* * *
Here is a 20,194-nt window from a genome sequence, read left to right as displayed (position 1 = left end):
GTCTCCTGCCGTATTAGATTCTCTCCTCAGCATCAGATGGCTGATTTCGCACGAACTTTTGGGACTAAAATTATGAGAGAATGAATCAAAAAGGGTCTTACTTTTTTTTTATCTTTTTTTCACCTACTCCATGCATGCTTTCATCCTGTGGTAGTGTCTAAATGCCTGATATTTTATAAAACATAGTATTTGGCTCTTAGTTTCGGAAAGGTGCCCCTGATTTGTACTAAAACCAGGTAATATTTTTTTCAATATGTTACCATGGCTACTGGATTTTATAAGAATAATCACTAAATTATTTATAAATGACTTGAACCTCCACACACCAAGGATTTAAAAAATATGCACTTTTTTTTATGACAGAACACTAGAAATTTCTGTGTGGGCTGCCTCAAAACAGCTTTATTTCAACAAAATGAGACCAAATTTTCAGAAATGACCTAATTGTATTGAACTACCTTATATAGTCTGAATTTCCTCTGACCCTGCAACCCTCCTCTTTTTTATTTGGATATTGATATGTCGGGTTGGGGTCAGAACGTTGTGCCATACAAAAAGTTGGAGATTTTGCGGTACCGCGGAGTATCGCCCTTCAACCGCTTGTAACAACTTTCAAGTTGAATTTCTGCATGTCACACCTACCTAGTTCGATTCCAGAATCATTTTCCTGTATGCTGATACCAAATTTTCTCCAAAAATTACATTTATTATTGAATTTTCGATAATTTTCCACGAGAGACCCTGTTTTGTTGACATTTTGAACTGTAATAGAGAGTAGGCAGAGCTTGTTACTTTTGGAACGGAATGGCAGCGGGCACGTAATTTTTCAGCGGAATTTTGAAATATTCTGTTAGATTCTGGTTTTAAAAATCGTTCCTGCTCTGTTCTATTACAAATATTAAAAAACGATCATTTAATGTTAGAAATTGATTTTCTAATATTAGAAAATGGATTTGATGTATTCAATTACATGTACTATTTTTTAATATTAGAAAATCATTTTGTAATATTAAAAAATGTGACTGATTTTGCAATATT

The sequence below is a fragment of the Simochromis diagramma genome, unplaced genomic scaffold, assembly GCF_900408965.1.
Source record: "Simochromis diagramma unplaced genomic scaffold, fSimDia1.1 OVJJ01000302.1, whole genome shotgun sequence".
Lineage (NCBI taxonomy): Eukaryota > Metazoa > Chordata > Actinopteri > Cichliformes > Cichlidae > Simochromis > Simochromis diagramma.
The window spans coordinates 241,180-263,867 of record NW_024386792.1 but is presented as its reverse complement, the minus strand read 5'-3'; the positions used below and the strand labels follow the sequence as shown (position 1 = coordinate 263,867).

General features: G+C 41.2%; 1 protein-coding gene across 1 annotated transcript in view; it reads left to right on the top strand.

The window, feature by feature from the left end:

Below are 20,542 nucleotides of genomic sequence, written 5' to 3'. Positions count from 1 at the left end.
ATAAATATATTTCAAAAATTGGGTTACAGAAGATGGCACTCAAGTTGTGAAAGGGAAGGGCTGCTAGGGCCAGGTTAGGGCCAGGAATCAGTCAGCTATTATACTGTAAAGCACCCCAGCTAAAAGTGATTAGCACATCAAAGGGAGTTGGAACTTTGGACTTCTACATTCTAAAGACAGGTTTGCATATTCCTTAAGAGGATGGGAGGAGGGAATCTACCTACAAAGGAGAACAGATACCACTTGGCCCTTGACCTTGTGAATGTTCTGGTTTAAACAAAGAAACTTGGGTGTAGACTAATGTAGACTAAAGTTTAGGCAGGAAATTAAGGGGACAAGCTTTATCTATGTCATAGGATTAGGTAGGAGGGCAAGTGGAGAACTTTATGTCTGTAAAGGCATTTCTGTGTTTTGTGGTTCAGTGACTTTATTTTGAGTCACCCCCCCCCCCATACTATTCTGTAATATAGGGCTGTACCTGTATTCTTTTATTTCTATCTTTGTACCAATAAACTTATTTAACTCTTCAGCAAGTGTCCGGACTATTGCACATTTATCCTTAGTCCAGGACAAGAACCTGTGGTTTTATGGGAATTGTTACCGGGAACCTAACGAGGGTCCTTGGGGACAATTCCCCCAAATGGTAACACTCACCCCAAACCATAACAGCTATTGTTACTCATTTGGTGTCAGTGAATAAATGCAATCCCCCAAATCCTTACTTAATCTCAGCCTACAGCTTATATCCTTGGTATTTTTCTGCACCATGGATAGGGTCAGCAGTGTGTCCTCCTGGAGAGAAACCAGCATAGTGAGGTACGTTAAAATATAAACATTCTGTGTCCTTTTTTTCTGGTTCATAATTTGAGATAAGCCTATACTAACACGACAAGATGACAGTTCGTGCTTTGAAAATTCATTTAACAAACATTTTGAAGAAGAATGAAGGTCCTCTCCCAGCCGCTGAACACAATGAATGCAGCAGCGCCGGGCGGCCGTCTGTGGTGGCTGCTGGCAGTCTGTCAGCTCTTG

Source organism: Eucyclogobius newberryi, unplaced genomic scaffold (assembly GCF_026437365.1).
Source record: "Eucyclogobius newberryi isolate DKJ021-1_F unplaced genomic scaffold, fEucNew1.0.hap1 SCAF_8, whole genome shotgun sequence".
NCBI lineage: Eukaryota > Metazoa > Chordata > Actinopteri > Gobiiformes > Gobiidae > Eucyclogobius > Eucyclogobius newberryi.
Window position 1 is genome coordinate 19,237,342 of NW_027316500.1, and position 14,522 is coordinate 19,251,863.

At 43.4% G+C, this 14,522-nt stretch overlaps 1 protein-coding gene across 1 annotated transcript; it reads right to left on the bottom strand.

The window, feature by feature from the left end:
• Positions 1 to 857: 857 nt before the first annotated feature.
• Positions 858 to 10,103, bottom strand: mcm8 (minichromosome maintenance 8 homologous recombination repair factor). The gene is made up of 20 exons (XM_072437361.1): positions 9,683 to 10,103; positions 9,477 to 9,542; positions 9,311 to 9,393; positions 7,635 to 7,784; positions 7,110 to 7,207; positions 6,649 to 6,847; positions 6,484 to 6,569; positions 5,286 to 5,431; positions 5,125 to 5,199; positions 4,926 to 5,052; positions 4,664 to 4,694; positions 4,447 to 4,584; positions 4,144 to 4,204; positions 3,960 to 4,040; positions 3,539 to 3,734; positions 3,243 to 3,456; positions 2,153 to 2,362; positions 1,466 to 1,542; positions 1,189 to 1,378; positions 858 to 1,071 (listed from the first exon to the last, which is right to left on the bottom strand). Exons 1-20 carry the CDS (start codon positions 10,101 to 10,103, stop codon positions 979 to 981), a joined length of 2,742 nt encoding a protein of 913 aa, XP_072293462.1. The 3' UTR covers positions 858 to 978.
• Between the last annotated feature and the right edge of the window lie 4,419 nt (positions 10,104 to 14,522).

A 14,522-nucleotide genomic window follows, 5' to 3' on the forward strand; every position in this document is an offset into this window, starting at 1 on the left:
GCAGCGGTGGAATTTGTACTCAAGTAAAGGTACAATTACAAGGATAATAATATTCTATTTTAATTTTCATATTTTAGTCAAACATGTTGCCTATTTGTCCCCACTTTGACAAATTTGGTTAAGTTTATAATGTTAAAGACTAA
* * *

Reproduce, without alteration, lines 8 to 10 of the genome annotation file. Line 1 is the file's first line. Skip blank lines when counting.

The window, feature by feature from the left end:

Below are 20,542 nucleotides of genomic sequence, written 5' to 3'. Positions count from 1 at the left end.
ATAAATATATTTCAAAAATTGGGTTACAGAAGATGGCACTCAAGTTGTGAAAGGGAAGGGCTGCTAGGGCCAGGTTAGGGCCAGGAATCAGTCAGCTATTATACTGTAAAGCACCCCAGCTAAAAGTGATTAGCACATCAAAGGGAGTTGGAACTTTGGACTTCTACATTCTAAAGACAGGTTTGCATATTCCTTAAGAGGATGGGAGGAGGGAATCTACCTACAAAGGAGAACAGATACCACTTGGCCCTTGACCTTGTGAATGTTCTGGTTTAAACAAAGAAACTTGGGTGTAGACTAATGTAGACTAAAGTTTAGGCAGGAAATTAAGGGGACAAGCTTTATCTATGTCATAGGATTAGGTAGGAGGGCAAGTGGAGAACTTTATGTCTGTAAAGGCATTTCTGTGTTTTGTGGTTCAGTGACTTTATTTTGAGTCACCCCCCCCCCCATACTATTCTGTAATATAGGGCTGTACCTGTATTCTTTTATTTCTATCTTTGTACCAATAAACTTATTTAACTCTTCAGCAAGTGTCCGGACTATTGCACATTTATCCTTAGTCCAGGACAAGAACCTGTGGTTTTATGGGAATTGTTACCGGGAACCTAACGAGGGTCCTTGGGGACAATTCCCCCAAATGGTAACACTCACCCCAAACCATAACAGCTATTGTTACTCATTTGGTGTCAGTGAATAAATGCAATCCCCCAAATCCTTACTTAATCTCAGCCTACAGCTTATATCCTTGGTATTTTTCTGCACCATGGATAGGGTCAGCAGTGTGTCCTCCTGGAGAGAAACCAGCATAGTGAGGTACGTTAAAATATAAACATTCTGTGTCCTTTTTTTCTGGTTCATAATTTGAGATAAGCCTATACTAACACGACAAGATGACAGTTCGTGCTTTGAAAATTCATTTAACAAACATTTTGAAGAAGAATGAAGGTCCTCTCCCAGCCGCTGAACACAATGAATGCAGCAGCGCCGGGCGGCCGTCTGTGGTGGCTGCTGGCAGTCTGTCAGCTCTTG